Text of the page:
‘If you can figure out very early on, what you enjoy doing – life and business can be a heck of a lot easier.’

Helping international agri manufacturers get their products to farmers. It’s a simple idea and one that Noel Kelly of Creva Agri International is growing. 

Kelly grew up on a pedigree dairy farm (Creva Herd) near Athenry in Co. Galway. He trained in dairy management in the UK and worked in farm software and international sales before returning home in 2010 to combine his twin passions of dairy farming and global agribusiness.

My story

I trained to be a farmer for the first part of my life. I also gained experience working in sales in the mid-90s, selling farm software while also working on the family farm. Then in 1999, I undertook a dairy herd management course in the UK, followed by work experience on farms in England, Canada, and Holland. In 2009, I also graduated from UCD Smurfit School with a Diploma in Sales Management (Honours).  

“Farming is not just a job – it is a significant global business.”

Going to college in England gave me a flavour for international trade. During my studies, I met Bill Knox, the editor of Hoard’s Dairyman, which is the leading dairy magazine in the US and he offered some advice.

He was the first person that said to me: ‘You are all farmer’s sons, but think outside the farm gate. Farming is not just a job – it is a significant global business’. His advice connected with me and got me thinking.

“I was responsible for multimillions in sales, but my farm was losing money.”

It was in 2010 when things were changing, and I always knew I’d like to set up my own business. As much as I love dairying, I always had aspirations for my own international business.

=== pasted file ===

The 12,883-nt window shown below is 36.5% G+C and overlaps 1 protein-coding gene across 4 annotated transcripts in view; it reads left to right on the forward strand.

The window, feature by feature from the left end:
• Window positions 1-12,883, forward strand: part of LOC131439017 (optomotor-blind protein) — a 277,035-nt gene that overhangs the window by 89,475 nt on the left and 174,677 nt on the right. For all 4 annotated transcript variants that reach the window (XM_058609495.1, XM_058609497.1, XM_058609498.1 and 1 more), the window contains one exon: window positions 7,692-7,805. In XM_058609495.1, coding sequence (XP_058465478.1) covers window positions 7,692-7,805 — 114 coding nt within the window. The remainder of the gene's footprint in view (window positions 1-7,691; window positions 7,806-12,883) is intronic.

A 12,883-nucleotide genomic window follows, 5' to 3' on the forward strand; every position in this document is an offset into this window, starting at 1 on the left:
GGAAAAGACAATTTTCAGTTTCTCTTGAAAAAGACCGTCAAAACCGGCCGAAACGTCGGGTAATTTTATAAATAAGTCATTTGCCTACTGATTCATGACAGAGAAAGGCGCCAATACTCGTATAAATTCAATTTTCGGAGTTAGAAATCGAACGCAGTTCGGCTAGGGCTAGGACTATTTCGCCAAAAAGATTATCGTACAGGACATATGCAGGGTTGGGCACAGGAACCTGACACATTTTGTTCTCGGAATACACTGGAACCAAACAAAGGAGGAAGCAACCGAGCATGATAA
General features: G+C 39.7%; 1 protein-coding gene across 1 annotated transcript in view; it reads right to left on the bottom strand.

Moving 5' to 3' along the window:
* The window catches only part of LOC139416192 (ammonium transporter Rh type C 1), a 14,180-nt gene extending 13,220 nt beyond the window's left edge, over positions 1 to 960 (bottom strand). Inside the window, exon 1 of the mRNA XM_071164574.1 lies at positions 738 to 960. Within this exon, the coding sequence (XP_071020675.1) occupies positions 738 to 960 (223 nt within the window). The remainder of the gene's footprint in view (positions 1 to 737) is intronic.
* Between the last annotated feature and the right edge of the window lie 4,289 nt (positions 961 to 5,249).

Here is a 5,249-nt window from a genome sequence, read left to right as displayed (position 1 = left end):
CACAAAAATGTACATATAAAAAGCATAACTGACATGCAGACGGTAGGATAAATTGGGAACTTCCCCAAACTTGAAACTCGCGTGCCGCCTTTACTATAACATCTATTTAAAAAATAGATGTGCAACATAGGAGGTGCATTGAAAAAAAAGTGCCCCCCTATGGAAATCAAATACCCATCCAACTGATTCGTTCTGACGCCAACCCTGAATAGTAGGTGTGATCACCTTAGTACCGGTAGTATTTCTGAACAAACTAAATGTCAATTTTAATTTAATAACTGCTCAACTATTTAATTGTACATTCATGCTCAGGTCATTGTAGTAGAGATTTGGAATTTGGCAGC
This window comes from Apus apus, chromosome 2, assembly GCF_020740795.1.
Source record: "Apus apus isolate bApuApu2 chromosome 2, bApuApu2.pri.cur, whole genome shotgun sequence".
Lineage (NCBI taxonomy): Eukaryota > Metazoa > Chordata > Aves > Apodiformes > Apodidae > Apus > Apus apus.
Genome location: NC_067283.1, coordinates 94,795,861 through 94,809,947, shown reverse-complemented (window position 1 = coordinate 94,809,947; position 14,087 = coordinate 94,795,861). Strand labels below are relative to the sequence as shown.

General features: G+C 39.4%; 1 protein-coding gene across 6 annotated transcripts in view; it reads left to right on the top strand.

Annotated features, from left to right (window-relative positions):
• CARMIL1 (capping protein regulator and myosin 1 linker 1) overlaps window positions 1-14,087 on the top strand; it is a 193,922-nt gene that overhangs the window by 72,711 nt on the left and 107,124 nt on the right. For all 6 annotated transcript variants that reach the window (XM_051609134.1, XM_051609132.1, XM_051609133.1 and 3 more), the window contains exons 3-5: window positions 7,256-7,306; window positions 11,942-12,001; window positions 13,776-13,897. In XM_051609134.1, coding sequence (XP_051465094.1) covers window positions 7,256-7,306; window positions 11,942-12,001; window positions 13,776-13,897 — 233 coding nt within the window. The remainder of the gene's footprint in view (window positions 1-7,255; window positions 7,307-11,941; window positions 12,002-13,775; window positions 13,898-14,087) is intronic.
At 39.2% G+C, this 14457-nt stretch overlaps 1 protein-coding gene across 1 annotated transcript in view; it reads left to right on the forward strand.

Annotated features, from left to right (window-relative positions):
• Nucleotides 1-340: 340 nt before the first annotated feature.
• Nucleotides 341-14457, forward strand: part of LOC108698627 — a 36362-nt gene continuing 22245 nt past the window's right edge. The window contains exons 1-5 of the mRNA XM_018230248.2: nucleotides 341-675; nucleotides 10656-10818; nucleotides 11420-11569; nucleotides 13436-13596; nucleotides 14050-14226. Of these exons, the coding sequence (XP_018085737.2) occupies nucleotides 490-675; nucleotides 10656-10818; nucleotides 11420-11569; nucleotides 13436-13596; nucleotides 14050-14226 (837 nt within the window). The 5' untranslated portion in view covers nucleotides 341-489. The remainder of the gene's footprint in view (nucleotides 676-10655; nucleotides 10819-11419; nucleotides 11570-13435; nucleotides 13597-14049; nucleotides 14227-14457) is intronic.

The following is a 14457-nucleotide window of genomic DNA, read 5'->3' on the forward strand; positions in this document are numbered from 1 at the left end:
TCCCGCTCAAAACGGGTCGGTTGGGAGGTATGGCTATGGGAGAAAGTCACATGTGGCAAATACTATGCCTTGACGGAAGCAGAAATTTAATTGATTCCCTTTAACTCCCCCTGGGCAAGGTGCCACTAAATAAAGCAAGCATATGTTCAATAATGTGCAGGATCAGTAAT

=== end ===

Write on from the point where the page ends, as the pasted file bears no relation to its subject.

noel kelly creva

We had a very successful dairy farm, with one of the best pedigree herds in the country but sadly, due to one animal we bought, we became entirely depopulated by BSE in 2003. 

We employed a manager to run the dairy farm which enabled me to balance farming at home with an off-farm job, working for seven years in international sales. I was responsible for multimillions in sales, but my farm was losing money, and my job was propping up the farm. In 2010 I returned home on a fulltime basis to get my farm back into profit and to start my own business. 

“I set myself the task of getting my farm back into profit.”

I thought: ‘How could I start my own business and have a successful business – if my family farm is losing money?’ 

So I prioritised and set myself the task of getting my farm back into profit, which I did. I turned it around from losing €60,000 a year to a situation now where it’s quickly making that amount in profit.     

This also afforded me the opportunity to start some international agribusiness consultancy work. 

“I’m lucky enough to have worked and learned with great neighbours, as well as my business partner and friend, Seamus Quigley.”

I am involved in some management and financial decisions, but on a day to day basis I don’t have anything to do with the farm. I’m lucky enough to have worked and learned with great neighbours, as well as my now business partner and friend, Seamus Quigley, who is my current farm manager.